Microsoft unveiled their new search engine Bing, last week with considerable fanfare. Thanks to Google’s Wave announcement the same day it probably didn’t get as much press coverage as it deserved. Bing replaces Live Search and MSN Search. Initial reviews have been quite positive. Billed as a “Decision Engine”, Bing on the desktop has some nice touches including auto completion of queries, a list of related searches in the left sidebar and infinitely scrolling results rather than pagination for image searches. Bing also does a nice job with shopping searches, presenting results in a grid similar to price comparison sites like Price Grabber. There’s one-click integration with Bing (formerly Live) Cashback which gives discounts on products purchased through the site. Results can be filtered by brand and price and sorted by price, shipping cost and cashback percentage. The relevance of search result’s is pretty good too, I didn’t get any of the wacky off-topic results that used to plague MS Live search. Bing is a real improvement over Microsoft’s previous search products. I generally found Live .com to be inferior to both Google and Yahoo search. With Bing, I think Microsoft has leaped past Yahoo to rival Google in both relevance and features.
But that’s on the desktop. What about the mobile version of Bing (m.bing.com)? Frankly I was disappointed by mobile Bing. The good news is that the improved relevance seems to carry over to the mobile version. The related search feature also made it to mobile and works well. Bing’s local search, which was one of Live Mobile’s strong points, has click to call numbers, user reviews, good maps and directions. It’s one of the best ways to find nearby shops and attractions with your phone.
But product search on mobile is full of problems. Results can be filtered by price and brand but can’t be sorted and the default sort seems to be random. For some products there is a “From $N.NN” link which, when it works, brings up a list of vendors for that product sorted by price. However, the price link often brought up the message “You’re trying to perform a search that isn’t supported in your country. Please try a different search.” or displayed an XML parsing error in Opera Mini and Firefox. Clicking a vendor name link, which looks like it might let you make a purchase, invariably failed with a variety of different error messages.
The worst thing about Bing mobile is that it seems to be almost completely unaware of the existence of mobile optimized web sites. Mobile sites are getting indexed and do occasionally occur in the results, usually buried a page or two down. But they aren’t consistently flagged as mobile and following a link to a mobile site often opens it in the Infogin transcoder rather directly. For example, a search for “wapreview” returns a transcoded version of wapreview.com as its top result. Wapreview.mobi appears as the ninth result and also opens in the transcoder. This is in spite of wapreview.com having a <link rel=’alternate‘ media=’handheld‘ …> meta tag pointing at wapreview.mobi. That meta tag is the defacto standard for telling search engines about the presence and location of mobile specific content.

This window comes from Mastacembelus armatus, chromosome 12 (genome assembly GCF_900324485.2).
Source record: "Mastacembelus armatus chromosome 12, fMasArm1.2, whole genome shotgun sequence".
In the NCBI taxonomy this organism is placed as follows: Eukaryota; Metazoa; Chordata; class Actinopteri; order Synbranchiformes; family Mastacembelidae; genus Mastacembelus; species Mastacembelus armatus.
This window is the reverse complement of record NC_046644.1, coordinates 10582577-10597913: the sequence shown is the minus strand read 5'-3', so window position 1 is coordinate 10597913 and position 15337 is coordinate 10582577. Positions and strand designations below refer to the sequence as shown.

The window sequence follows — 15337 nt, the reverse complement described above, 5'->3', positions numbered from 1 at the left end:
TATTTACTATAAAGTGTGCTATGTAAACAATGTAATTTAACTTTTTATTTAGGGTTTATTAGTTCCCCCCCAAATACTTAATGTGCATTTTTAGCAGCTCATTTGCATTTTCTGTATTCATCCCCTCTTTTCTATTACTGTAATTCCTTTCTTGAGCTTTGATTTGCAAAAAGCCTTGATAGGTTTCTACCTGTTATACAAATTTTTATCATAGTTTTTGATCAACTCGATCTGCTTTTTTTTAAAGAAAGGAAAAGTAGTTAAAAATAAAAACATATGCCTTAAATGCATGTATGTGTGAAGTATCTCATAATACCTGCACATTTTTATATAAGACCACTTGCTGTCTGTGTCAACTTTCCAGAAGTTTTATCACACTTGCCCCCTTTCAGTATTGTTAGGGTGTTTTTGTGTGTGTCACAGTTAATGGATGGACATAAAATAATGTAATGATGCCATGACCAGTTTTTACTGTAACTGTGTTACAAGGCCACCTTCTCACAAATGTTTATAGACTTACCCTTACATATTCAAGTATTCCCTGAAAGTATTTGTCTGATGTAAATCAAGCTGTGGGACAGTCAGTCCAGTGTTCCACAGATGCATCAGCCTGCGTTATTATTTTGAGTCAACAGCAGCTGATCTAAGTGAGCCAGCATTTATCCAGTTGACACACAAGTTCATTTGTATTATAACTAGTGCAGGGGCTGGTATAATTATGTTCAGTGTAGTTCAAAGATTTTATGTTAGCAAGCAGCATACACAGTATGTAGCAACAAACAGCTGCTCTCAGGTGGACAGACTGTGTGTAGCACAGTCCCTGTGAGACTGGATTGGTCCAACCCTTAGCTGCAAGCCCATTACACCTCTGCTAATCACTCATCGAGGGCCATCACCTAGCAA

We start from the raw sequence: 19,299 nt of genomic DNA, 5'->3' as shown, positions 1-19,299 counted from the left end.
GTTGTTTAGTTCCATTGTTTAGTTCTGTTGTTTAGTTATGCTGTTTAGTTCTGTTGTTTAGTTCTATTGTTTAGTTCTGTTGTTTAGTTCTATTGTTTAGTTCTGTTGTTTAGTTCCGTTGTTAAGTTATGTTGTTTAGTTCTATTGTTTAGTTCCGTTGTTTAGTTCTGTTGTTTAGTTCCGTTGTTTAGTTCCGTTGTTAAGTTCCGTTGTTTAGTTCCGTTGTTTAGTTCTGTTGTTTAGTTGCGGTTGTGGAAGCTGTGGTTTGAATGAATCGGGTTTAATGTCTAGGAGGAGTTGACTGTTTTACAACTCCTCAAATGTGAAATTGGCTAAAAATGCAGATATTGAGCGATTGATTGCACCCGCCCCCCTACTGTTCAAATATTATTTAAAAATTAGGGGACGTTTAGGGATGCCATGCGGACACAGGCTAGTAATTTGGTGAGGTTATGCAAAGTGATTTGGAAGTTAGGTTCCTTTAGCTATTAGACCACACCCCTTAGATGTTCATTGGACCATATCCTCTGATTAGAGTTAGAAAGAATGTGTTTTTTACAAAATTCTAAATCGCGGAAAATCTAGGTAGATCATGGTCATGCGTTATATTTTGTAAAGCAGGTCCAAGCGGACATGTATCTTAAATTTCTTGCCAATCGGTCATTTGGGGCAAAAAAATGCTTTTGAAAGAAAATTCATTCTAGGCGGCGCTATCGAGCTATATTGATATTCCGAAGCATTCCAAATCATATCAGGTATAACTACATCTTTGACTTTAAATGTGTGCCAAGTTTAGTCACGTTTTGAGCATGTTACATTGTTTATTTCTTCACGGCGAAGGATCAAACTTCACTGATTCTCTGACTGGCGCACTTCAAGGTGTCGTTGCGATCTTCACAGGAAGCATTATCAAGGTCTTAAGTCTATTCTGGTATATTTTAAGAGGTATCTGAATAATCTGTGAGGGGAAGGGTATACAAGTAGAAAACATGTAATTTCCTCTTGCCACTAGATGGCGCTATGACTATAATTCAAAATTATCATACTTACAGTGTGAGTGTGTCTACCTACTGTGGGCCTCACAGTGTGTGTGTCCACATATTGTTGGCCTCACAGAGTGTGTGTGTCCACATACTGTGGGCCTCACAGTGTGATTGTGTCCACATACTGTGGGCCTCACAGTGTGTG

The reformatting of wapreview.mobi is both unnecessary and ugly. According to both Wurfl’s “Rules for Responsible Reformatting” and the W3C’s Content Transformation Guidelines, wapreview.mobi should not have been transcoded as it’s 1) a .mobi domain, 2) is written in xhtml-mp and 3) is sent with a Cache-Control no-transform header. Any one of which alone should tell a compliant transcoder to leave the site alone.
The Bing transcoder is further out of compliance with both the W3C and Wurfl Rules because it spoofs the User-Agent header to represent itself as IE6, and doesn’t send the original user agent in an alternate header. This transcoder can be detected by the following headers:
User-Agent: Mozilla/4.0 (compatible; MSIE 6.0; Windows NT 5.2; SV1; .NET CLR 1.1.4322)
Via: 1.1 WTRSCP19911
It is possible to turn off the transcoder on Bing Mobile’s Settings page and there is a link to the original at the bottom of each transcoded page but the default is for the transcoder to be on.
It’s not just WapReview that gets its mobile site buried or broken by Bing Mobile. It also happens to CBS News, Google News, The Huffington Post, Gizmodo, Sports Illustrated, Slashdot and countless other sites that have mobile versions. These publisher’s mobile sites aren’t easily discoverable with Bing and when they do appear in results they are bowdlerized by unnecessary transcoding. In contrast both Google and Yahoo’s mobile searches are much more mobile aware with the option to filter results to mobile web only and with obvious mobile content rarely if ever transcoded. I certainly hope compliance with mobile search and transcoding standards was something that broke in the rush to release Ping rather than by design.
I know that the Infogin transcoder has heuristics based the Responsible Reformatting and W3C criteria to detect mobile sites and pass them through unaltered but it appears that the heuristics are either disabled or not working properly.
The mobile discoverability problem will probably be harder for Microsoft to fix the inappropriate transcoding of mobile sites. The Bing crawler needs detect and follow link rel=’alternate‘ media=’handheld‘ meta tags and do a better job of recognizing mobile formatted content and tagging it as such. Eventually I’d like to see Bing add a “mobile web” category or filter for search results like Yahoo and Google do. Transcoding is a crutch that should be reserved for content that is not published in a mobile optimized form.